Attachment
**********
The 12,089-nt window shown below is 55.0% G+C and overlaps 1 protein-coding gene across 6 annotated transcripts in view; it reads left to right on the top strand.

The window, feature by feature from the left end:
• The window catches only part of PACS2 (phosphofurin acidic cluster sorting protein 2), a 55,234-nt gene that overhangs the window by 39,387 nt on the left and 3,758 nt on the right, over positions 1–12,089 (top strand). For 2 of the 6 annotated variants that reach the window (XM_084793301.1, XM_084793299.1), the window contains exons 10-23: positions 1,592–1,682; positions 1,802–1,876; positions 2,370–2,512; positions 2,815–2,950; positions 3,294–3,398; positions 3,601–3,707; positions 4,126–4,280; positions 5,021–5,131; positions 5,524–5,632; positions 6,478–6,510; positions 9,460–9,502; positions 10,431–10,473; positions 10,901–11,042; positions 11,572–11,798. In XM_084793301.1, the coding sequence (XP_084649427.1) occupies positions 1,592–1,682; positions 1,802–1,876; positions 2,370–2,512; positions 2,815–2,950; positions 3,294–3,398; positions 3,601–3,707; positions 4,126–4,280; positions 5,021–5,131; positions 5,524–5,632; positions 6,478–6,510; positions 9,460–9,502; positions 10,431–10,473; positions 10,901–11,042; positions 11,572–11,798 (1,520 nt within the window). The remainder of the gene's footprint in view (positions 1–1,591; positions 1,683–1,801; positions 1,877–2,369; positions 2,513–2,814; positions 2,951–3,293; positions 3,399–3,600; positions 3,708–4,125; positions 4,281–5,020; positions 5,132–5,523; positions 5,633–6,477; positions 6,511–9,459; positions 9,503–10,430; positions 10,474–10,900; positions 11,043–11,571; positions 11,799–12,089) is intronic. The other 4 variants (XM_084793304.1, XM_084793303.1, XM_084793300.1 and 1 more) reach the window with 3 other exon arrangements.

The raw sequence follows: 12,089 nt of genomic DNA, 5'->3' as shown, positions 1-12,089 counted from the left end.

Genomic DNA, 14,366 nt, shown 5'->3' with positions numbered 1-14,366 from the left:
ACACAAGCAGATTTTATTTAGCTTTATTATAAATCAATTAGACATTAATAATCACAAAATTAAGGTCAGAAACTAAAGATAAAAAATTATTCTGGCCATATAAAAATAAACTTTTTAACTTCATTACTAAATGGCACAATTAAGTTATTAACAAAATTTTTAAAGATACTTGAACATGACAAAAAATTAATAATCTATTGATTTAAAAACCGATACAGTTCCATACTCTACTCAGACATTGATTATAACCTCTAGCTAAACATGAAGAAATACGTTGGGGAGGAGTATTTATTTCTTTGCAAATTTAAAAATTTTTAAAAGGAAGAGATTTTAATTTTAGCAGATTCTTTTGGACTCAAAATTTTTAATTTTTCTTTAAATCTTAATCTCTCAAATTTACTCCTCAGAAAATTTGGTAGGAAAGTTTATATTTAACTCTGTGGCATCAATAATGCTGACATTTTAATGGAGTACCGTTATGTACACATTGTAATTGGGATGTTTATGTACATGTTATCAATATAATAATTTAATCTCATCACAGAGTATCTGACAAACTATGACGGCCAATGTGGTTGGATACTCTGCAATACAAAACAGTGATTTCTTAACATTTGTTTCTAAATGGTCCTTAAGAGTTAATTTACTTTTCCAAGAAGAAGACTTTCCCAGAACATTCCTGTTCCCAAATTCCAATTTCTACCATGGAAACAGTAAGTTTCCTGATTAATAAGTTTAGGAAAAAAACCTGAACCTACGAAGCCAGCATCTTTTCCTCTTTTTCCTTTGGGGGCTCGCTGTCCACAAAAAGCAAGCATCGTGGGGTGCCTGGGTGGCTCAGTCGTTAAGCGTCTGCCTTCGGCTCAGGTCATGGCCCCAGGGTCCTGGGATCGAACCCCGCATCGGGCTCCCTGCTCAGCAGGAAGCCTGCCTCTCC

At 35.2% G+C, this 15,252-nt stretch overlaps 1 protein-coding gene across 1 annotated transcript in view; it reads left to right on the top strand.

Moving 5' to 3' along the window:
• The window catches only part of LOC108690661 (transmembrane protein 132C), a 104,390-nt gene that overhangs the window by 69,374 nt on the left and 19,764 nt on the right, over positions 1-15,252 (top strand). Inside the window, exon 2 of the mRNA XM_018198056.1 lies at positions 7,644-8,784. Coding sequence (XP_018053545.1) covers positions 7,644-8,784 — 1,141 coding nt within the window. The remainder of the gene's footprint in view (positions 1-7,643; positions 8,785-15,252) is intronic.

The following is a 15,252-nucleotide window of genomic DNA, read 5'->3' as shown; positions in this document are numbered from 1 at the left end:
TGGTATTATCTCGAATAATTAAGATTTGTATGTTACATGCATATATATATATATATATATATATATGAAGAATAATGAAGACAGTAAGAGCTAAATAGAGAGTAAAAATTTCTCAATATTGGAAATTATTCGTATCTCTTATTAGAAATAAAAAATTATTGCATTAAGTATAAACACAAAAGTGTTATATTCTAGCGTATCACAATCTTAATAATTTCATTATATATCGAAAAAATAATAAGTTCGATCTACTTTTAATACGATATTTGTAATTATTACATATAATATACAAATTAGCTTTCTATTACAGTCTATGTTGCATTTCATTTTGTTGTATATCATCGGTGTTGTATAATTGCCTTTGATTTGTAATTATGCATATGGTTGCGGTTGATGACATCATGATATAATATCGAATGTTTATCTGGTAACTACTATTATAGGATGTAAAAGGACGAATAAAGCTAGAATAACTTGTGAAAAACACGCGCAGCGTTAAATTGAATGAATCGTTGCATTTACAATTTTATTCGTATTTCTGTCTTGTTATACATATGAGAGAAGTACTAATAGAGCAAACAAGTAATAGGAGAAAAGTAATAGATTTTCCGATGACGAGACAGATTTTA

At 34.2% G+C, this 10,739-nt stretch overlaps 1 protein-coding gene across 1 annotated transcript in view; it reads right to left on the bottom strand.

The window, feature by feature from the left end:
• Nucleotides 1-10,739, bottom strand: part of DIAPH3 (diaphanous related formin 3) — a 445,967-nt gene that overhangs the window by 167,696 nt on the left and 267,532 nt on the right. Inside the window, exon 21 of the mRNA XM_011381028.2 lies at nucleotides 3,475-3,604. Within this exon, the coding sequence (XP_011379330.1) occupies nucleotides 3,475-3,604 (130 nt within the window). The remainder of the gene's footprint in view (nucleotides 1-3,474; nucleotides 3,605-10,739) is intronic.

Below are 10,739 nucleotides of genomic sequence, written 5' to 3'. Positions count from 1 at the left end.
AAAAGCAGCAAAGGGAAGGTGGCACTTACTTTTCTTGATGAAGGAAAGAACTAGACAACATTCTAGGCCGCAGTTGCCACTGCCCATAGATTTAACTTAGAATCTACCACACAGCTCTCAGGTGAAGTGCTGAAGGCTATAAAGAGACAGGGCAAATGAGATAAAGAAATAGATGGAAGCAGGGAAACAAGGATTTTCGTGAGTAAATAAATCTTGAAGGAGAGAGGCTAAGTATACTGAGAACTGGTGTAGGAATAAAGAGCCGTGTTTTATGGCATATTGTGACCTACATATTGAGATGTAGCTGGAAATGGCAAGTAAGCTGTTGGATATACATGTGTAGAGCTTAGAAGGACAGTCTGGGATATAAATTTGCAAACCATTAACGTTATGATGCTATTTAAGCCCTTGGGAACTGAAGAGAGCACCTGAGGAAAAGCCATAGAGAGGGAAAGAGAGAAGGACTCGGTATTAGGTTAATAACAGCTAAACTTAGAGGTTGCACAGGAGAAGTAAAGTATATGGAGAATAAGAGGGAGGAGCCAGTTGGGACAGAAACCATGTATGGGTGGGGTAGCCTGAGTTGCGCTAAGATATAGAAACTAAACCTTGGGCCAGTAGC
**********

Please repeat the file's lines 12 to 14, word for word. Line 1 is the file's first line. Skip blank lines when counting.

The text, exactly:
At 34.2% G+C, this 10,739-nt stretch overlaps 1 protein-coding gene across 1 annotated transcript in view; it reads right to left on the bottom strand.

The window, feature by feature from the left end:
• Nucleotides 1-10,739, bottom strand: part of DIAPH3 (diaphanous related formin 3) — a 445,967-nt gene that overhangs the window by 167,696 nt on the left and 267,532 nt on the right. Inside the window, exon 21 of the mRNA XM_011381028.2 lies at nucleotides 3,475-3,604. Within this exon, the coding sequence (XP_011379330.1) occupies nucleotides 3,475-3,604 (130 nt within the window). The remainder of the gene's footprint in view (nucleotides 1-3,474; nucleotides 3,605-10,739) is intronic.